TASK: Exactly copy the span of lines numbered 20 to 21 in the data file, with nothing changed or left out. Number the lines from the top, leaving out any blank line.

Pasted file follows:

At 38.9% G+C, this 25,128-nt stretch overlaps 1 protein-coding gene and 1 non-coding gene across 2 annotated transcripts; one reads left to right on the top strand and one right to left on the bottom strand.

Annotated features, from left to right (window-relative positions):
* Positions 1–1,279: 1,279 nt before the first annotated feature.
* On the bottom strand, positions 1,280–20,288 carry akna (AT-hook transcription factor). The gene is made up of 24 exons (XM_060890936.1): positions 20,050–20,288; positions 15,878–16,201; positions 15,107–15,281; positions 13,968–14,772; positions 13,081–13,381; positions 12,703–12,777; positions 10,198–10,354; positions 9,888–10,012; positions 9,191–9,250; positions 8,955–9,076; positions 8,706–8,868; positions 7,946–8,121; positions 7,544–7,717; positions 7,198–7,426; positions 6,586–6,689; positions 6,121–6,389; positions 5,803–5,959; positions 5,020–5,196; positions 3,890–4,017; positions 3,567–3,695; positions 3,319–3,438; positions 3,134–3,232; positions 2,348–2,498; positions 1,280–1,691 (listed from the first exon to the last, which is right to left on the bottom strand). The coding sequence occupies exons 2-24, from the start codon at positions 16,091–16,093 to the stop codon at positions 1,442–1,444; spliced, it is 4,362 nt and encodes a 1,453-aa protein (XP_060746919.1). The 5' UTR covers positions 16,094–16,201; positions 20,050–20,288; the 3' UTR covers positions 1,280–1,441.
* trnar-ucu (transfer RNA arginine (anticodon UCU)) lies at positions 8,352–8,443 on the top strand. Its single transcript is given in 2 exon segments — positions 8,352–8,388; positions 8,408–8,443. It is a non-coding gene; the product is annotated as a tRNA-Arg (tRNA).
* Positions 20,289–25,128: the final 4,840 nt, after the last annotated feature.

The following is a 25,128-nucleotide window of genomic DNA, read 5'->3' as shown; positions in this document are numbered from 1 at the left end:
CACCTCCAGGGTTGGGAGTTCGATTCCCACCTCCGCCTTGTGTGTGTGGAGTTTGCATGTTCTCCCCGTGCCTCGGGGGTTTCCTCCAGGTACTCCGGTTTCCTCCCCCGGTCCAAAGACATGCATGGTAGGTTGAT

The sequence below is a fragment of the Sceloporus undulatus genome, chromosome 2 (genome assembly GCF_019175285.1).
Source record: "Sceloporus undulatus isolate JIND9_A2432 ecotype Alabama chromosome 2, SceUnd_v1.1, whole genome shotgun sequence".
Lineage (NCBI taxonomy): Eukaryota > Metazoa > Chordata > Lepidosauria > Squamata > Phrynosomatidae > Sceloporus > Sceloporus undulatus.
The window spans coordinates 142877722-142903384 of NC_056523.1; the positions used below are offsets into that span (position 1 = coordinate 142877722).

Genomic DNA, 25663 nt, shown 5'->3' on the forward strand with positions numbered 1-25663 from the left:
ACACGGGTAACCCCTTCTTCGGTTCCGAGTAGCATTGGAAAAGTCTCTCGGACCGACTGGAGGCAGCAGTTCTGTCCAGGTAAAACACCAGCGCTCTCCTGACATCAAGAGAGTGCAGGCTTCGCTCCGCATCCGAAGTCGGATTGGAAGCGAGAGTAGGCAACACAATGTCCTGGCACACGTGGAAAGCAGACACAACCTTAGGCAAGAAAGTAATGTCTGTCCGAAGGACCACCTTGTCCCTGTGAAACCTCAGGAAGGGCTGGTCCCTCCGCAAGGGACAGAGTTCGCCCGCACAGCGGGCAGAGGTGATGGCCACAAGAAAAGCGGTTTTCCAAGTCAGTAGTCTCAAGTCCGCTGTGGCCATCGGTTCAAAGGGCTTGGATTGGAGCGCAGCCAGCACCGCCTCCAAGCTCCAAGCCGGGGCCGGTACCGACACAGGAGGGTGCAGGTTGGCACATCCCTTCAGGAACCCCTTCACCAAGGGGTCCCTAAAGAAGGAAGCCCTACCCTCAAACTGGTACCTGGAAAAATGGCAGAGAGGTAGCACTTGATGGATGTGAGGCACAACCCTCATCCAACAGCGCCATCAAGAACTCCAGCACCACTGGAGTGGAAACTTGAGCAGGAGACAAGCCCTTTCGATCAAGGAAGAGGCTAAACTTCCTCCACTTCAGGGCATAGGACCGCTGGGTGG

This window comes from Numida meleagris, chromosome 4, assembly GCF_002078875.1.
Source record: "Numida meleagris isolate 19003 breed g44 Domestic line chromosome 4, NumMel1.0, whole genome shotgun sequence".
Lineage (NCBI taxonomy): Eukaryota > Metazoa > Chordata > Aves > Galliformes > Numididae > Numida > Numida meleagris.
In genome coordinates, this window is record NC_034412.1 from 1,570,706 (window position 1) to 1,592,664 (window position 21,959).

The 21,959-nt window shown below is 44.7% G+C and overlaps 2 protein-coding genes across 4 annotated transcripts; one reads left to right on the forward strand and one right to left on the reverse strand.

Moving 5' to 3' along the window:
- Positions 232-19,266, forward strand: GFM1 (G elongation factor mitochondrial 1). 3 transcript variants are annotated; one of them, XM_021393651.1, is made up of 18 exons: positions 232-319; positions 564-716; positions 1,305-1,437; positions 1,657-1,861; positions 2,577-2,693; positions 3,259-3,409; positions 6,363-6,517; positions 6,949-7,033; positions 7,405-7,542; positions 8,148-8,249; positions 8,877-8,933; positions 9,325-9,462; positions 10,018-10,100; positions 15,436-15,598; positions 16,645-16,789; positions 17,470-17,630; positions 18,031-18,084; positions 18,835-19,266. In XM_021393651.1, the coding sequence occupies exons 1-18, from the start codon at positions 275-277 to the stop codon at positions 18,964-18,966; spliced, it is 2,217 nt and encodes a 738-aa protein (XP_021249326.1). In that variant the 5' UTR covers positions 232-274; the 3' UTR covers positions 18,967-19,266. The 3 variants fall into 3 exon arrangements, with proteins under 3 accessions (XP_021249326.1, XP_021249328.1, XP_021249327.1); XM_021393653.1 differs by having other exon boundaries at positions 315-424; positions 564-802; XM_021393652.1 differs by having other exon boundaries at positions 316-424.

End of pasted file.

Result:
Moving 5' to 3' along the window:
- Positions 232-19,266, forward strand: GFM1 (G elongation factor mitochondrial 1). 3 transcript variants are annotated; one of them, XM_021393651.1, is made up of 18 exons: positions 232-319; positions 564-716; positions 1,305-1,437; positions 1,657-1,861; positions 2,577-2,693; positions 3,259-3,409; positions 6,363-6,517; positions 6,949-7,033; positions 7,405-7,542; positions 8,148-8,249; positions 8,877-8,933; positions 9,325-9,462; positions 10,018-10,100; positions 15,436-15,598; positions 16,645-16,789; positions 17,470-17,630; positions 18,031-18,084; positions 18,835-19,266. In XM_021393651.1, the coding sequence occupies exons 1-18, from the start codon at positions 275-277 to the stop codon at positions 18,964-18,966; spliced, it is 2,217 nt and encodes a 738-aa protein (XP_021249326.1). In that variant the 5' UTR covers positions 232-274; the 3' UTR covers positions 18,967-19,266. The 3 variants fall into 3 exon arrangements, with proteins under 3 accessions (XP_021249326.1, XP_021249328.1, XP_021249327.1); XM_021393653.1 differs by having other exon boundaries at positions 315-424; positions 564-802; XM_021393652.1 differs by having other exon boundaries at positions 316-424.